The tenth lecture covered a very wide range of relevant issues to networked media, including the open nature of the Internet, Kevin Bacon, and the fact that technology is everywhere and is everything.
I really liked the start of the lecture with Adrian showing us the ‘Faces Of Facebook’ website which has recently gone viral, and relating it to our course. It is an example of a free form creative practice, on that has taken advantage of the fact that social media sites like Facebook are so public and open; even if your page is on the most strict private settings, people can still see your profile picture.
This is an interactive and interesting site that was not made or endorsed by Facebook at all, one individual has just utilised the opportunities that social networking presents, and things like these exemplify the inherent contrasts between traditional and new media.
Traditional media doesn’t utilise the ‘database’ form, information isn’t easily accessible by everyone, like the example that Adrian used, it’s impossible, and somewhat ridiculous to imagine, that we could access the information of people using Coles/Myers cards, but this is what we can do with new media, allowing sites like this to be made.
‘Faces Of Facebook’ incorporates the profile pictures of all of the site’s 1.2 billion users, allowing you to zoom in one an individual’s picture. It was created by Natalia Rojas, a Miami-based ‘creative technologist’, who said simply that “I accidentally discovered how to access all the profile pictures from everyone on Facebook when I was playing around with their API”.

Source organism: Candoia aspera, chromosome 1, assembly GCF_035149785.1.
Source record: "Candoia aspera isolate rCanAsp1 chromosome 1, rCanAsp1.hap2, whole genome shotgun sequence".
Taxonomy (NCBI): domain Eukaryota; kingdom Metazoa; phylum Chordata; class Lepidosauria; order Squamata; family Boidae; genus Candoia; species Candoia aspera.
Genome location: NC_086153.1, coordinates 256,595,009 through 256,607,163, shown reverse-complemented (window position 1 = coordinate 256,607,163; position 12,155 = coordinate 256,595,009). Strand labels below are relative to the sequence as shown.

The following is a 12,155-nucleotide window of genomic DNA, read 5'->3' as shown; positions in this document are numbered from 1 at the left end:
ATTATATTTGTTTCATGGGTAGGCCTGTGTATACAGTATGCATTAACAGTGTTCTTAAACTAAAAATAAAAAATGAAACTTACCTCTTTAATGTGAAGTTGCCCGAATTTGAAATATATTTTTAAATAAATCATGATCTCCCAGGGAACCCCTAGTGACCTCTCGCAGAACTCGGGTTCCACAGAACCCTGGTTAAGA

The site also updates in real time as new users sign on to the site, adapting to the ever-changing realm of the internet. The site has well and truly gone viral in the last few days, gaining much attention from the media, and it serves to display just how huge and all-encompassing this network that we are studying is. Just look at the opening page of the site, it’s just a messy collage of different colours, but upon zooming in, it becomes a structured and ordered network of the internet.
The lecture also discussed the power law distribution that explains the network of the internet, and how this results in ‘hubs’ emerging. We heard how Hollywood is a great example of this, with actors and directors and the likes usually sticking together and groups, resulting certain actors becoming hubs (KEVIN BACON) and creating connections between two seemingly unrelated people.
This results in these hubs having ‘weak connections’, it is structured and far from random, but usually we don’t actually know who is behind these hubs personally, creating less strong nodes.
At the end the lecture also touched on the all-encompassing term of technology, and the contest between technological determinism versus cultural determinism.
As Elliot discussed, in nearly every case, technology is developed for one reason, and is ultimately used for a completely other purpose. This was seen with SMS, which was originally thought to be just for business notifications, but is now the major form of social communication, as well as just the internet as a whole, which was created by the US during the Cold War in order to have a system that would avoid complete destruction in the event of a nuclear attack.
I really liked Adrian’s concluding statement, calling out people that claim to go on ‘technology free’ detoxes, when in fact technology is unavoidably everywhere.